More than five centuries have passed since, and people might still wonder: what exactly happened with the two children of King Edward IV, who reigned England from 1461 until his sudden death in the spring of 1483?
The two princes, both heirs to the English throne, vanished just months after their father passed away.
One of the most popular theories, widely accepted among historians, has been that King Richard III, brother of Edward IV and uncle of the boys, was responsible for their death.
He was never held accountable for such a wrongdoing, though many deemed he had just enough motives to proceed with an unthinkable crime.
When Edward IV died on April 9, 1483, Richard’s path to the throne was still not clear. Edward V, the older of the two princes, at only 12 years of age, was declared King Edward V of England. His uncle Richard, then the duke of Gloucester, became protector of the realm due to the king’s young age.
Richard’s appointment was not accepted by the family of Edward V’s mother, the Woodvilles. His resolution to the ensuing conflict to control the young king was to ambush the group as they were traveling with to London Edward and his 9-year-old brother, Richard of Shrewsbury, Duke of York.
The Woodville party were arrested and the princes accommodated in the Tower of London. Richard put forward his claim to the that the marriage of Edward IV and Elizabeth Woodville was invalid, therefore the princes were illegitimate and as such could not take the throne.
He was proclaimed King Richard III on June 26, 1483. The two princes were not seen again.
Clearly, the disappearance of the young princes remains a huge riddle in the history of Britain. The case quickly conquered public imagination. Shakespeare would later portray King Richard III as a heinous uncle in his historical play, Richard III from 1633. The mystery would even haunt detectives in the 21st century.
Several aspects shadowed the case of how and why the two princes vanished from everyone’s eyes.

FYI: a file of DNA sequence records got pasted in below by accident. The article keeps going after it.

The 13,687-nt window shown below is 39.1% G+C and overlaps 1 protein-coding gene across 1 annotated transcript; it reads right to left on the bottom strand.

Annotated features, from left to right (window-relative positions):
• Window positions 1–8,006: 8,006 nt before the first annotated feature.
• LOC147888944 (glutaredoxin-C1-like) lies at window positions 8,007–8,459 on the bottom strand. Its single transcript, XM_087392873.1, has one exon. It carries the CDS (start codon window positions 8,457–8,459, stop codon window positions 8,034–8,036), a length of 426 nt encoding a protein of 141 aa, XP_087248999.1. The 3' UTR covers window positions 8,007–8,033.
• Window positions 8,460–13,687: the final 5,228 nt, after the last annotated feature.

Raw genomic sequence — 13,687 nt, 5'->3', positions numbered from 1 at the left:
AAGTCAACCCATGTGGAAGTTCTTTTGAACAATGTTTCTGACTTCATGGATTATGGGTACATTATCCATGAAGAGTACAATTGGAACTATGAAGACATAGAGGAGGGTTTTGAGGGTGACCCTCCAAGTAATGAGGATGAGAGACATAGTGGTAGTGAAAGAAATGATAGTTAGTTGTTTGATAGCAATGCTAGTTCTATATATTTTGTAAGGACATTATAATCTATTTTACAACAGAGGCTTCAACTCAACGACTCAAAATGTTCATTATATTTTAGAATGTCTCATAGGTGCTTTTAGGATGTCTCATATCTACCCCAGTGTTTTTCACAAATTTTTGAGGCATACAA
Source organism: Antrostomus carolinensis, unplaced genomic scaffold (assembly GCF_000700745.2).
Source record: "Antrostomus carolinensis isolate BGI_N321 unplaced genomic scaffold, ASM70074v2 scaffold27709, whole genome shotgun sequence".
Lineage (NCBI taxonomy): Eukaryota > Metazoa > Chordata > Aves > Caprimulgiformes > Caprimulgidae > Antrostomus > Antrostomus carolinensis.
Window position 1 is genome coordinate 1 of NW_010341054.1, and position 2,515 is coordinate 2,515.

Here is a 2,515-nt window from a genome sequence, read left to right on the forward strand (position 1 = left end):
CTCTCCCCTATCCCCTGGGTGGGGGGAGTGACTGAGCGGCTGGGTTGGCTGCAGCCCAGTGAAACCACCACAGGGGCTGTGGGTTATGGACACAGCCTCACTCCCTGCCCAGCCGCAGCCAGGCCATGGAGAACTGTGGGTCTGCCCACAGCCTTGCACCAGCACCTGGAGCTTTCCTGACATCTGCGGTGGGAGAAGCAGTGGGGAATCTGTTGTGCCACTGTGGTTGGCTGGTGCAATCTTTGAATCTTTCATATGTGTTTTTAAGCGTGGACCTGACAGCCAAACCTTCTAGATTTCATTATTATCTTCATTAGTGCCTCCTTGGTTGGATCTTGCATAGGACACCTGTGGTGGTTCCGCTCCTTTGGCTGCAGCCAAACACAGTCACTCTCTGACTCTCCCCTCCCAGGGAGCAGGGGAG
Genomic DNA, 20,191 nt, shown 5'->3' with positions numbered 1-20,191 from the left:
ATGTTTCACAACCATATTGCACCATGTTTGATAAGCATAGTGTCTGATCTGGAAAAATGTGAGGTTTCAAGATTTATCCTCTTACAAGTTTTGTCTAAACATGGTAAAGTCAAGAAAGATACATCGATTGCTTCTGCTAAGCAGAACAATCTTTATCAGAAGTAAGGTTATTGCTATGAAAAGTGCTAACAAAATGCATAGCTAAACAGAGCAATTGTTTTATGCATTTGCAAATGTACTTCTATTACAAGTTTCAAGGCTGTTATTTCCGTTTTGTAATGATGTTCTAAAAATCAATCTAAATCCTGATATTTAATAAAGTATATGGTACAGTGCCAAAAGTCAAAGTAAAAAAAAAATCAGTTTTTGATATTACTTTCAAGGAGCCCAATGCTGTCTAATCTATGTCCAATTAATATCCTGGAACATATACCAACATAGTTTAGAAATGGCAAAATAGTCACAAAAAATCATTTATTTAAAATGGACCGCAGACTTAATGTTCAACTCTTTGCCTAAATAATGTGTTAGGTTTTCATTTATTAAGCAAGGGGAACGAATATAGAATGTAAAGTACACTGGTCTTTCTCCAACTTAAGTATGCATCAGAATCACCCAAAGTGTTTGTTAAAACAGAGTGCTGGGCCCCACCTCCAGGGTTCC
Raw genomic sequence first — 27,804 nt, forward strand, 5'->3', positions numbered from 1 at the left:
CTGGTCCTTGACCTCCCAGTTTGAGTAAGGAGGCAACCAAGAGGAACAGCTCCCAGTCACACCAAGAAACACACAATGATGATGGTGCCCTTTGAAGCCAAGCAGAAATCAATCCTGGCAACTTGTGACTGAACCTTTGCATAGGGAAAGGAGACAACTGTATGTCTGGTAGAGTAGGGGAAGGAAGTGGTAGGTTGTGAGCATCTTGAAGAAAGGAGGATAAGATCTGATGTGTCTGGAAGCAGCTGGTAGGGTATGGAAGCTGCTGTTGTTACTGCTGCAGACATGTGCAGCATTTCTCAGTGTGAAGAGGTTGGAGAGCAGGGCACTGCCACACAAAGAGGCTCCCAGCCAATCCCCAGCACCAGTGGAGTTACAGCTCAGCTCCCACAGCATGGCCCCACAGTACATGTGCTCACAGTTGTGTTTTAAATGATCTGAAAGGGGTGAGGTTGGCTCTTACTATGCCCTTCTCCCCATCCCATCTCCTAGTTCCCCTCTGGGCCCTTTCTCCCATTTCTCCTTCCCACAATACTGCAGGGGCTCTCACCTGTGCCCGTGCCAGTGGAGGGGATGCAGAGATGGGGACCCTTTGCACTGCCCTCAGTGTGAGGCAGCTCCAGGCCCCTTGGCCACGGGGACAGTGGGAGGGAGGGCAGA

If they were dead, was there an appropriate quest for their bodies? Did the reigning king — their uncle — provide an appropriate place where people could pay a tribute? No relic was left, no place where people can come.
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The remains of the two boys were simply missing. This fueled anger among King Richard III’s opposition. People could only assume what really happened.
All along, there was more than just one suspect for the assumed murder. Some have speculated the wrongdoer was Henry VII (Henry Tudor), a rival to Richard III, and who himself contested the throne.
According to historians, Henry was not in England when Edward and Richard vanished. However, he might have arranged their murder after the coronation of Richard III.
Henry did defeat Richard III at the Battle of Bosworth in 1485, which in a way gave him a claim to the throne by the right of conquest.
If Edward V and his brother were still alive at that point, they would be still next in the line of succession. Which is why Henry would have wanted them dead.
Perhaps a more proper explanation to what happened was given in a 1513 book penned by Thomas More, titled The History of King Richard III. It reveals a third suspect.
This book claimed that Sir James Tyrrell, an English knight and a devoted servant of King Richard III, had acknowledged culpability for the death of the princes.
Following the wishes of the king, Tyrrell sent two agents, named Miles Forrest and John Dighton. They strangled the boys when they were sleeping, after which their remains were buried “at the stair-foot, meetly deep.”
Aside from More’s book that is biased against Richard III, no other official document spoke of Tyrell’s confession. Shakespeare likely read More’s work before writing his 1633 play. The iconic playwright further portrayed Tyrell as a murderous figure.
Finally, it happened that in 1674, an employee at the Tower of London stumbled upon two skeletal remains buried beneath a stone staircase leading to the tower’s chapel. It seems the remains of the two princes were eventually found. They were placed in urns and deposited in the Henry VII Chapel in Westminster Abbey.
In 1933, the remains were disinterred from the Abbey and examined by medical personnel. It was confirmed that the two skeletons belonged to children. More recent analysis, however, casts doubt that the “bones in the urn” are related to Richard III. The mystery continues.